Spaza Hip hop in the townships of Khayelitsha
Mashiyi, Sikelelwa Anita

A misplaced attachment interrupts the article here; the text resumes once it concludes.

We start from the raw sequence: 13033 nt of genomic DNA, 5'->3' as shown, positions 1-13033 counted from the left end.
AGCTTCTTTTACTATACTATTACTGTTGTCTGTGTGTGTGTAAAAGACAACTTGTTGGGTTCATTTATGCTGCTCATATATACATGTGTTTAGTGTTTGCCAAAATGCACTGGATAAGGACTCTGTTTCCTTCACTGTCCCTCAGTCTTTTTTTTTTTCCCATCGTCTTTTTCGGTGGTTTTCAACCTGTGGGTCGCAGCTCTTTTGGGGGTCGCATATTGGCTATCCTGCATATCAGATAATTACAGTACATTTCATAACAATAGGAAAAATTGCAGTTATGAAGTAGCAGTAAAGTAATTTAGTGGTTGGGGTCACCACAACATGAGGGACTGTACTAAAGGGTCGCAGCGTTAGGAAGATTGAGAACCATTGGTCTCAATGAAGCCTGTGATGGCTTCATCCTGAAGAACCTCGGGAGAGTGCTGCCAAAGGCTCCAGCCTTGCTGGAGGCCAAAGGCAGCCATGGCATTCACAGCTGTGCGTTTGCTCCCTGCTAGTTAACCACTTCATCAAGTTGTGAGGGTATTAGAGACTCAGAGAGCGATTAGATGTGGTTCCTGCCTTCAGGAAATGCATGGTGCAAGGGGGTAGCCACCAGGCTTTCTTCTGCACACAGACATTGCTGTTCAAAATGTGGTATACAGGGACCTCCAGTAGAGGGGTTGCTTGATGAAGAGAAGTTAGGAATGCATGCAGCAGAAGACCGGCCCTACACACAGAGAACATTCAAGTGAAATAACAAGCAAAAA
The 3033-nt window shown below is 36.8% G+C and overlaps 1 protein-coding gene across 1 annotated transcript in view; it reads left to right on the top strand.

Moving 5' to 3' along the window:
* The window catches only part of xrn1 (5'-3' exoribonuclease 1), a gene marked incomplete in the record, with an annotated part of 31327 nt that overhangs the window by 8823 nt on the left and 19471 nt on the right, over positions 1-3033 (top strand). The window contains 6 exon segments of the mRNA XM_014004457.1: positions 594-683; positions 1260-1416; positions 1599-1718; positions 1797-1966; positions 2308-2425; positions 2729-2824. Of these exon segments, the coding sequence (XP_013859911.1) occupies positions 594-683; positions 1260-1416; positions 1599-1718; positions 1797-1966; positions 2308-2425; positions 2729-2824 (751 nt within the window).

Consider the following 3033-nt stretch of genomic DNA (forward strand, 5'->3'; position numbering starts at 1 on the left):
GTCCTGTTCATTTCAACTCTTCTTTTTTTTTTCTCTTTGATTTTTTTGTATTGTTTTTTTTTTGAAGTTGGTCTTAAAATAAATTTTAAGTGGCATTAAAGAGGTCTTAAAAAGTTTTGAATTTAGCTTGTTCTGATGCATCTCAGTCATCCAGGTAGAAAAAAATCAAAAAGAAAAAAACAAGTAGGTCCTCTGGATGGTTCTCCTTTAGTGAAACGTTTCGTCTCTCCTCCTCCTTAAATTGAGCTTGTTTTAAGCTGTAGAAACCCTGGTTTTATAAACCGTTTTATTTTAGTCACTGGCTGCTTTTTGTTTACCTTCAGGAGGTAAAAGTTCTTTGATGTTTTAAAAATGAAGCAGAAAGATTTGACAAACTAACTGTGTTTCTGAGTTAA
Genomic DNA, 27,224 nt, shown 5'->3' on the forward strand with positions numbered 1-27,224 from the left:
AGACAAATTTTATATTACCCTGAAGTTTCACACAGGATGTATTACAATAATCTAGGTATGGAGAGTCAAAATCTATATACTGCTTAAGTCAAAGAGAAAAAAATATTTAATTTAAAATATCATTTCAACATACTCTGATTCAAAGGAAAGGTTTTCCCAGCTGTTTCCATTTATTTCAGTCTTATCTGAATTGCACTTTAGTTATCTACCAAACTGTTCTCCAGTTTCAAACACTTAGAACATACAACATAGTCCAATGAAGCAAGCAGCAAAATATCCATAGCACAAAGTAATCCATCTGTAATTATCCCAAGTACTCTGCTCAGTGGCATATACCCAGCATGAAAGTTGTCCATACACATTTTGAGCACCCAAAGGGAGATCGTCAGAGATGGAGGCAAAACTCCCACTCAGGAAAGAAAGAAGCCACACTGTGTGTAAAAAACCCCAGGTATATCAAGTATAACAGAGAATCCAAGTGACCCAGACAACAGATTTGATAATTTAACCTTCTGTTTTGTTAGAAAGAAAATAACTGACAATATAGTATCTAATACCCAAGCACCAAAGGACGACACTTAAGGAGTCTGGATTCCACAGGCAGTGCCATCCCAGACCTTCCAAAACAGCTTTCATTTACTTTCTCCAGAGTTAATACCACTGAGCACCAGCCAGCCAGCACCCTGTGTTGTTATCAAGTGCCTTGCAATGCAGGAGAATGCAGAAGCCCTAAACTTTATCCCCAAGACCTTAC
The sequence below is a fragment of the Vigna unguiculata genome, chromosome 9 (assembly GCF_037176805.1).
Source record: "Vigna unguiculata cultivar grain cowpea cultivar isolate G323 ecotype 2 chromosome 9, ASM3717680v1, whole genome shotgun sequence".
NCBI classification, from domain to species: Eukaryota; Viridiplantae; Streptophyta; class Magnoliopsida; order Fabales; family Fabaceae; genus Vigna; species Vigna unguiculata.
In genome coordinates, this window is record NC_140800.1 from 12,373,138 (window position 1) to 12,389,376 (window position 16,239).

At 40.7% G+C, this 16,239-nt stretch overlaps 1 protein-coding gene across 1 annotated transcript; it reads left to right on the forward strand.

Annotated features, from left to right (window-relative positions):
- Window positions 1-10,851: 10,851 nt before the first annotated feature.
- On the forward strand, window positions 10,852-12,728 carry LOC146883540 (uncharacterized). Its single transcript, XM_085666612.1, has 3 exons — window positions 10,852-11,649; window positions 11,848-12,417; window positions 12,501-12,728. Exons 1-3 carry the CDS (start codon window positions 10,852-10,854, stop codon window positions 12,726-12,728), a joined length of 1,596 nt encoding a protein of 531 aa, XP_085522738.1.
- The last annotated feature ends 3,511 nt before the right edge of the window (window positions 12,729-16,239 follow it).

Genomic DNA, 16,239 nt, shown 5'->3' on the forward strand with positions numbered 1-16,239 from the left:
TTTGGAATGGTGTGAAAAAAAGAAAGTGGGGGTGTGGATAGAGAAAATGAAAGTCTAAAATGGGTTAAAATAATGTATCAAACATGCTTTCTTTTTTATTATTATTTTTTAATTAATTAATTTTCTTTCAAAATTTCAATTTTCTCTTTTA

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Since the arrival of hip-hop in Cape Town and indeed South Africa in the 1980s, a diverse and vibrant range of hip-hop sub-genres has developed in Cape Town. Scholarship, however, have approached hip-hop mainly through a linguistical angle focusing mostly on Cipha hiphop in the Cape Flats. This ethnographic work looks at performances and practices of Spaza hip-hop. It explores the musical genre of Spaza hip-hop in the township of Khayelitsha, discussing ideas advanced by scholarship almost ten years ago and re-assessing issues of language, citizenship and ethnicity from today’s perspective. It looks at Spaza hip-hop not only as a musical genre, as it explores questions of identity, ethnicity, race, and gender. My research discusses how Spaza hip-hop music is consumed today, how it is produced and how it circulates. Across two years of fieldwork, I followed park sessions, open mic sessions and events; I have interviewed artists, producers and audiences. I argue that Spaza hip-hop in 2018 had changed drastically from its first apparition. Not only most of the artists are now older, but also the Spaza hip-hop scene is now invaded by trap hip-hop artists. Across my research I explore issues of gender in hip hop which is generally perceived as a “masculine” music. I illustrate how female artists constantly challenge norms and negotiate a space of their own, paradoxically transforming Spaza hip hop in a space for freedom.